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Best Practice Advice when Tackling Mental Health in the Workplace

Awareness of mental health issues in the workplace and how they can be treated is on the rise, yet it remains a significant problem in the UK, not least for employers.

Though mental health issues are said to affect around a third of the population, 40% of employees would not feel comfortable raising the issue with an employer or colleague (according to PWC). Moreover, the mental health charity Mind has suggested that mental health issues such as stress are the number one cause of workplace absence. 

So what steps can employers take to support well-being and mental health in the workplace?

Employee Assistance Programmes (EAPs)

EAPs provide counselling and support services for employees and/or members of their families. When Xexec first started out in the world of employee benefits over 15 years ago, EAPs were all the rage and remain one of the main tools for dealing with occupational stress and anxiety. Critics of the approach argue that they focus only on dealing with issues once they have occurred, rather than tackling the issue of mental health at an organisational level. However an increasing number of employers are offering EAPs as part of a broader ‘wellbeing’ strategy, which brings us to our next point.


It’s important for employers to provide their staff with the right training and education around mental health issues, both to reduce the stigma attached to it, and to provide team members with the tools to deal with it. This can range from simple awareness raising initiatives to teaching managers how to spot symptoms and know how to deal with them.

Earlier this month was Mental Health Awareness week and we saw some great examples of businesses trying to raise awareness, from implementing swear boxes to generate monetary donations to mental health charities, to inviting in well-known charities to host seminars and sessions on mental health.

Company Culture

Creating a culture that values health, wellbeing and peer-to-peer support is crucial and it’s important that your whole team genuinely buys into this philosophy, including managers. Incorporating ideas such as ‘support’, or ‘wellbeing’ into your corporate values can also be a good way reinforcing this type of thinking. These should also link directly with your reward and recognition strategy, given that they are behaviours and values that you will want to actively celebrate and encourage.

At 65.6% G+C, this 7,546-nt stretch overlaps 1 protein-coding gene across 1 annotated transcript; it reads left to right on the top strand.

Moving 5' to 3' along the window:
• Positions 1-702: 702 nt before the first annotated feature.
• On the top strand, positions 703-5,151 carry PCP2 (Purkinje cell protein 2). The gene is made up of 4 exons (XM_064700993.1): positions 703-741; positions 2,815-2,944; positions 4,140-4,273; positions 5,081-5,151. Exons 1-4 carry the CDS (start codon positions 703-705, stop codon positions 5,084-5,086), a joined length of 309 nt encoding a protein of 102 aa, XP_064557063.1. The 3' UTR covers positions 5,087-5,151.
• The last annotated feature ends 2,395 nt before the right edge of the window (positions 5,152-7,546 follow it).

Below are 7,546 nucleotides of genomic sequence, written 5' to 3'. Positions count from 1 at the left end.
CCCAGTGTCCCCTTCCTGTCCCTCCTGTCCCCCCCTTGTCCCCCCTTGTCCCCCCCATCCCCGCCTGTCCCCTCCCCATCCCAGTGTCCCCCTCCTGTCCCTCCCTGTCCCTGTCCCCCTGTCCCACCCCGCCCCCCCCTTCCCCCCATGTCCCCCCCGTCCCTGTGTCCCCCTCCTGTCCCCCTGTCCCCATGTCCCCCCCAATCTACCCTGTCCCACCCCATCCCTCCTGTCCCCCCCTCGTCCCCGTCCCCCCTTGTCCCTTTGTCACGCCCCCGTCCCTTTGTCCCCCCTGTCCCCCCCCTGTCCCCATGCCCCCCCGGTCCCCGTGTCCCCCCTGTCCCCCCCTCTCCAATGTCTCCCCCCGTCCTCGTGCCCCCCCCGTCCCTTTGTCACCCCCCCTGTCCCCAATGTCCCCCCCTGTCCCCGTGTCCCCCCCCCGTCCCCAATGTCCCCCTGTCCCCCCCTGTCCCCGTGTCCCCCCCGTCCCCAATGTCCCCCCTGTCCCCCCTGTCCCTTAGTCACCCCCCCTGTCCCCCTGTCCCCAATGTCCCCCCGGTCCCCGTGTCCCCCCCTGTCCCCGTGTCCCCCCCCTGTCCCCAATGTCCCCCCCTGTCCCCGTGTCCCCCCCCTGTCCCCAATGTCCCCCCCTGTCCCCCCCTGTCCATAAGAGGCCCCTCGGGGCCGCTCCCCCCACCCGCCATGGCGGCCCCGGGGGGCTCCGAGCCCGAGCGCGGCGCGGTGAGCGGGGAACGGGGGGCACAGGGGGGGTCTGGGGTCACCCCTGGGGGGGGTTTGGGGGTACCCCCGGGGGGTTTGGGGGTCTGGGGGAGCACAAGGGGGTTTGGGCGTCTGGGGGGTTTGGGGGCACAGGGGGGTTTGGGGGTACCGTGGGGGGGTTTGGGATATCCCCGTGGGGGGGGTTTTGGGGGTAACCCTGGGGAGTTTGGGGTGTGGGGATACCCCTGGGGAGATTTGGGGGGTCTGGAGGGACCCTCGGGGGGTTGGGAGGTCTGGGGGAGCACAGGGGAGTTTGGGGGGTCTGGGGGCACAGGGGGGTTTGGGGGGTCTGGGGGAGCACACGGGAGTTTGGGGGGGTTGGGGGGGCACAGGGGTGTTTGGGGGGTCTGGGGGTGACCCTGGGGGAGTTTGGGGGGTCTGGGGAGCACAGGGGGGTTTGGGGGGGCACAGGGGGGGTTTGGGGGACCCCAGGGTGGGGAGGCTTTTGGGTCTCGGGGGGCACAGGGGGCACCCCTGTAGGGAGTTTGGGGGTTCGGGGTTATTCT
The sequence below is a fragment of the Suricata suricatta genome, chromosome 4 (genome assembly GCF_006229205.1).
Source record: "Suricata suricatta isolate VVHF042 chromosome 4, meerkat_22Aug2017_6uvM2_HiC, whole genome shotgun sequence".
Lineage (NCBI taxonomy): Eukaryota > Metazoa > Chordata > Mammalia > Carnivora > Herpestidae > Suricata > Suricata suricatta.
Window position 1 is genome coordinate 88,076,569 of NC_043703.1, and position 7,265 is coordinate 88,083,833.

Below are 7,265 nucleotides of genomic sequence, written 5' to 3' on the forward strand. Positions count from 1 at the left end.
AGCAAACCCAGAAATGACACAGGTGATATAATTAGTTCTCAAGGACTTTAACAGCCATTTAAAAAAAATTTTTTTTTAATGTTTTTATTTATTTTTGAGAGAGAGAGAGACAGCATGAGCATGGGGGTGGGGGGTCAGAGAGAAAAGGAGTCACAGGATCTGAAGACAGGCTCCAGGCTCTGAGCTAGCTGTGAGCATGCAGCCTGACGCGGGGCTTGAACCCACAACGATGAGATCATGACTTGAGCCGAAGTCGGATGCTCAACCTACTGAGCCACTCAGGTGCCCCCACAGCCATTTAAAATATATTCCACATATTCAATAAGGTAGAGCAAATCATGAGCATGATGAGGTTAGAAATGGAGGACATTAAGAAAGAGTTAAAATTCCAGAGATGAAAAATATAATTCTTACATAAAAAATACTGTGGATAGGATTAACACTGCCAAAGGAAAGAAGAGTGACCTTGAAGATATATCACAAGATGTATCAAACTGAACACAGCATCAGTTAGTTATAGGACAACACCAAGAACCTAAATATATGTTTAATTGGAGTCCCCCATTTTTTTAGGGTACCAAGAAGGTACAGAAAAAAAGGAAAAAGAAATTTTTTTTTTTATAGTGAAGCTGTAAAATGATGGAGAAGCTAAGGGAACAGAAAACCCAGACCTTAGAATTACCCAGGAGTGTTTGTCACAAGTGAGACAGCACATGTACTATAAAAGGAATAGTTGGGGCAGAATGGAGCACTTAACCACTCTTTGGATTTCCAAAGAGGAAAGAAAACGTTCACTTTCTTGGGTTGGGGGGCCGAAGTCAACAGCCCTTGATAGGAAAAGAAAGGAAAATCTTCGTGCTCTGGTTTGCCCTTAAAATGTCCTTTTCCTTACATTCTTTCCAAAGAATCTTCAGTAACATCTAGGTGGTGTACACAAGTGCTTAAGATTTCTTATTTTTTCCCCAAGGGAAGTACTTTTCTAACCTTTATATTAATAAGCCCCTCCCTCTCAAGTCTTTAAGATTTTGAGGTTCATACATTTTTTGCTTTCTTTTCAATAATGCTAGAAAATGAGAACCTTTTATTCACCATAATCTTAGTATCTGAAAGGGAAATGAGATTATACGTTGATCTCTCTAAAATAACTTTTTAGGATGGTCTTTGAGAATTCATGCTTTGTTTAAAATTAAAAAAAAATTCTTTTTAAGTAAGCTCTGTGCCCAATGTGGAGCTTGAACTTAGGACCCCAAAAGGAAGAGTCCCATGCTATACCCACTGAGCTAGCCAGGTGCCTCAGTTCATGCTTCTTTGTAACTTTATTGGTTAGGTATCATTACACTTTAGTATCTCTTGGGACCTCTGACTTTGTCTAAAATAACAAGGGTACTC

Wellbeing Benefits

Employers can do a lot via their employee benefits to foster mental health and wellbeing. This could include employee discount schemes for mental health checks and assessments, for both employees and their family members, but also relates to supporting their general wellbeing. Understanding, for example, the importance of physical wellbeing, work-life balance and financial wellbeing can make a big different to your employees lives. Different employee benefits that are relevant here could include gym membership (salary sacrifice), lifestyle concierge, or even just discounts on every day shopping. Some employers will have a dedicated wellbeing portal, whereby they provide access different related benefits (salary sacrifice alongside voluntary benefits and concierge) alongside information. All of this can make a notable difference to your staff’s overall wellbeing.

If you’re interested in finding out more about how you can support your employees’ wellbeing and mental health in the workplace, contact one of our engagement consultants using the form below.

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